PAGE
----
I admit I'm really confused as to why this particular comment is being downvoted.

I own an xps 15. It gets mega hot and can't run anything without having to slow down performance because it is too hot. Whatever the optimal battery solution is XPS15 is not doing a good job of it.

I think the upcoming 16 inch MacBook will be a little thicker than before, and with one of the the older keyboards. They are maybe modifying their vision a tiny bit since their design lead left

I agree that having a battery which can be changed without opening the laptop case might require to make the laptop much thicker. However, Apple could do a lot to make battery service easier, so that anyone who has the correct screwdrivers can do it in 5 minutes. This would also cause more batteries to be exchanged for old age and thus further reduce the risk of fires.

And, as this recall was about the MacBook pro, there is much more space for battery placement than in the smaller devices.

Yes I've seen them and it's driven by the misguided quest for the thinnest, form over function devices while refusing to accept that battery technology is not yet up to the task. Particularly when you consider the volatile Lithium based tech which is sensitive to heat, let's put them in enclosed cases where lots of heat is generated, make them non removable, what could go wrong.

Here I just put something rough together to demonstrate that it can be done even with the thin devices if the motivations were in the right place: https://www.ypson.com/hn/battery-thin-device.png

Took me a few minutes, surely this can be done given the budgets and great engineers available in the employ of the major companies.

Except, as already noted, batteries in current Macbooks are not one rectangular slab like that.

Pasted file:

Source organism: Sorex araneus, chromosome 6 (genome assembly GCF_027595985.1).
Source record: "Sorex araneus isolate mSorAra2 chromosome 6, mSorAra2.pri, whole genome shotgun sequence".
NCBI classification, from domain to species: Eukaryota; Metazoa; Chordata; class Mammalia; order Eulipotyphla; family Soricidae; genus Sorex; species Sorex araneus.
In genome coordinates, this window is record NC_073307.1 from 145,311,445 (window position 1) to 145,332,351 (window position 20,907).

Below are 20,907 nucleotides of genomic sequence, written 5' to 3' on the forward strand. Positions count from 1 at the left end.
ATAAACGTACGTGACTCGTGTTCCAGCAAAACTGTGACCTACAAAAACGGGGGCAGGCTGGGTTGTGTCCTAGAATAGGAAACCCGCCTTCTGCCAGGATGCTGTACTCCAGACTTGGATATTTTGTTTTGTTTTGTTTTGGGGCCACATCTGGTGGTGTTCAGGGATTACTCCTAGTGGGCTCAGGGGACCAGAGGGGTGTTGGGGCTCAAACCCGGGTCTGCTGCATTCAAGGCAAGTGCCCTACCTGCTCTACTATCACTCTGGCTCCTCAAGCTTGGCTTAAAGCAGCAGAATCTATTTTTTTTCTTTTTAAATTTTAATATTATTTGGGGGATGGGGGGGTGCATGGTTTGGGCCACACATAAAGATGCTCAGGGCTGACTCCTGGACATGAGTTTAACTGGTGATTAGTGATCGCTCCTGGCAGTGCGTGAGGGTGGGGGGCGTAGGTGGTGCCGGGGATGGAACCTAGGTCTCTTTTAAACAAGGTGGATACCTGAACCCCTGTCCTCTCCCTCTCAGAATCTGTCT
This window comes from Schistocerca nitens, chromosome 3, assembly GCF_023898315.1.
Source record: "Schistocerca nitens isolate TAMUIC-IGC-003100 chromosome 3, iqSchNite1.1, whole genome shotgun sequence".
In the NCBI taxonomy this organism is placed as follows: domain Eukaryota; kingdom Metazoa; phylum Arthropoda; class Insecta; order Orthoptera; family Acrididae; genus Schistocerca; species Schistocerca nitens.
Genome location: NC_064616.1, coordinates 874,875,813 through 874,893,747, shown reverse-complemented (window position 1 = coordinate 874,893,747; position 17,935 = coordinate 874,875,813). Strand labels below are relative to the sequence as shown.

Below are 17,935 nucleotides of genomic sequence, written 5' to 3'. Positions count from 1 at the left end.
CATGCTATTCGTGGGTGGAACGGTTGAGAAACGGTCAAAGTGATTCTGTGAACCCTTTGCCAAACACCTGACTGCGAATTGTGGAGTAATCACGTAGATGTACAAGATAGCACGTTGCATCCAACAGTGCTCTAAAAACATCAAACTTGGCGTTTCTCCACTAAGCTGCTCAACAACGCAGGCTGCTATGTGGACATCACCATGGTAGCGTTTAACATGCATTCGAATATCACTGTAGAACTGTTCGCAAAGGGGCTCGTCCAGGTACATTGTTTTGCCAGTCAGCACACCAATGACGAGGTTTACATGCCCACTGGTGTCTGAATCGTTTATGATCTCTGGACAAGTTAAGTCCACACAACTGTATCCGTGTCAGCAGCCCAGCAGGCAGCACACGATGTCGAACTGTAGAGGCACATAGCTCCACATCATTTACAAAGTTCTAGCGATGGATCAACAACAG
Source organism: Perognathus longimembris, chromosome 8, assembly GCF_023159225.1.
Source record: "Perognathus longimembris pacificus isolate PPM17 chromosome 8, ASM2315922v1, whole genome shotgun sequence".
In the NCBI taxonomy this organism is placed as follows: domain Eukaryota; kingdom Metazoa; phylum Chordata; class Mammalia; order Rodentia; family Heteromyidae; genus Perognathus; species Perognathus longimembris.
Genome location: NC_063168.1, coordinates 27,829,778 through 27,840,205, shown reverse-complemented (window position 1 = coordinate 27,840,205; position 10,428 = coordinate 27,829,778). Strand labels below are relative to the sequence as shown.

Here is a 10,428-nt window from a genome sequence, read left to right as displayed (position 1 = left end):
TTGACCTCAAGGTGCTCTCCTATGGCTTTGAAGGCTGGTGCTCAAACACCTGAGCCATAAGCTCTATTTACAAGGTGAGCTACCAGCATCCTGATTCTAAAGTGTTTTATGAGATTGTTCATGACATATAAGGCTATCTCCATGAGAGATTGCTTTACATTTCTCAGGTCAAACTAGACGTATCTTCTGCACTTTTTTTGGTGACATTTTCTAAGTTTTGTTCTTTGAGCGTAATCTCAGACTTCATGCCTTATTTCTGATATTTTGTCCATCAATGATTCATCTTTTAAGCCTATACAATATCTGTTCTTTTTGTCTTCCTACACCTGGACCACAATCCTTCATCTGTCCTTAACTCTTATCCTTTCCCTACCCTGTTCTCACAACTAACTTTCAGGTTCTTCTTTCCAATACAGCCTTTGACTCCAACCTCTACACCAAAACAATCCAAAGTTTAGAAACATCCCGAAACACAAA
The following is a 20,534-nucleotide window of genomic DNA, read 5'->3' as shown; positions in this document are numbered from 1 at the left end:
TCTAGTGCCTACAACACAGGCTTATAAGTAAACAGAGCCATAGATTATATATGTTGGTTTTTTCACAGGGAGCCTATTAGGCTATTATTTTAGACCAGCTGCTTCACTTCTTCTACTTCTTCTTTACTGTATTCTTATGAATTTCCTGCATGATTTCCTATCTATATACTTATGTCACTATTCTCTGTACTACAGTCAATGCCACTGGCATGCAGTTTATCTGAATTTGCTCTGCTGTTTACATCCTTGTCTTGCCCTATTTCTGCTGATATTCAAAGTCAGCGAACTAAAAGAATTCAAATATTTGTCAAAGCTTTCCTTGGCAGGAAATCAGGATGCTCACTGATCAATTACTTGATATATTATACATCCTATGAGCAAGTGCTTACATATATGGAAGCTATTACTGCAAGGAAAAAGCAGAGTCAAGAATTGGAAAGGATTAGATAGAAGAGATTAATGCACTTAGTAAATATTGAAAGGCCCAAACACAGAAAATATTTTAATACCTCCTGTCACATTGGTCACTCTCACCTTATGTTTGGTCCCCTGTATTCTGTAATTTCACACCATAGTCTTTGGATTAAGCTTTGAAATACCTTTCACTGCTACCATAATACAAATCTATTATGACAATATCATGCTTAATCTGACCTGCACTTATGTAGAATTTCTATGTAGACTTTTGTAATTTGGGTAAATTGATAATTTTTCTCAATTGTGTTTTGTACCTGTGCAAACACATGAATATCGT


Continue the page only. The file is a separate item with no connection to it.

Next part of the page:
Take a look at the inside of the current Macbook Pro: https://i.imgur.com/pTZjbuZ.jpg

That's a "battery" that's actually six separate batteries, fit around and underneath the structural components of the touchpad.

Make it a single piece that can be neatly removed like your would-be concept image and you cut battery life in half. Customers would revolt, and far more noticeably than over mere keyboard problems.

In addition to the shape, which itself would need to be compromised by a removable battery, there is the issue of the casing.

Any battery requires a certain amount of puncture resistance. When a battery is embedded into a device and irremovable, the casing of the device itself counts as part of that puncture resistance. If the battery is removable, the battery module itself must be puncture resistant and you're wasting significant internal volume with hard casing around the removable battery module which does not need to exist.

Look at smartphone batteries --- even when they were easily replaceable, they weren't very puncture-resistant, being nothing more than a bare pouch cell with a wrapper label.

Just a matter of engineering which we are well capable of solving, as long as batteries are clearly labeled as consumable items [1] they should be user replaceable which given the limitations of current battery technology, would also reduce the friction, inconveniences and dangers presented in this particular case.

Personally, I am not against thin devices and non removable batteries, it should be done in tandem as the technology will be aligned with this approach without compromising the user experience and ability to replace consumable components.

[1] https://www.apple.com/support/macbookair/en/battery_body.htm...

> Make it a single piece that can be neatly removed like your would-be concept image and you cut battery life in half. Customers would revolt, and far more noticeably than over mere keyboard problems.

According to other comments further up the thread this is incorrect, as the XPS has proven it can be both a single battery, with more capacity, and be thinner, even faster.

Besides that one pesky ribbon cable that could probably be rerouted under the battery pack easily, I see nothing else that prevents a removable battery containing multiple cells, which need not be rectangular overall.

More than one way to skin a cat though. Make the lid, keyboard, and electronics removable and treat the battery as part of the case?

The macbook is not a desktop replacement; it's a very portable laptop. Being as small as possible is a big part of it's function. You pay a lot extra for this, both in terms of actual money, reduced computing power, and probably decreased longevity.

(Interestingly, this used to be the norm. Back in the day, the smallest thinkpads were also the most expensive. If you cared about money, you'd carry around something much larger and clunkier. It wasn't until the advent of the netbook that "small" also meant "cheap")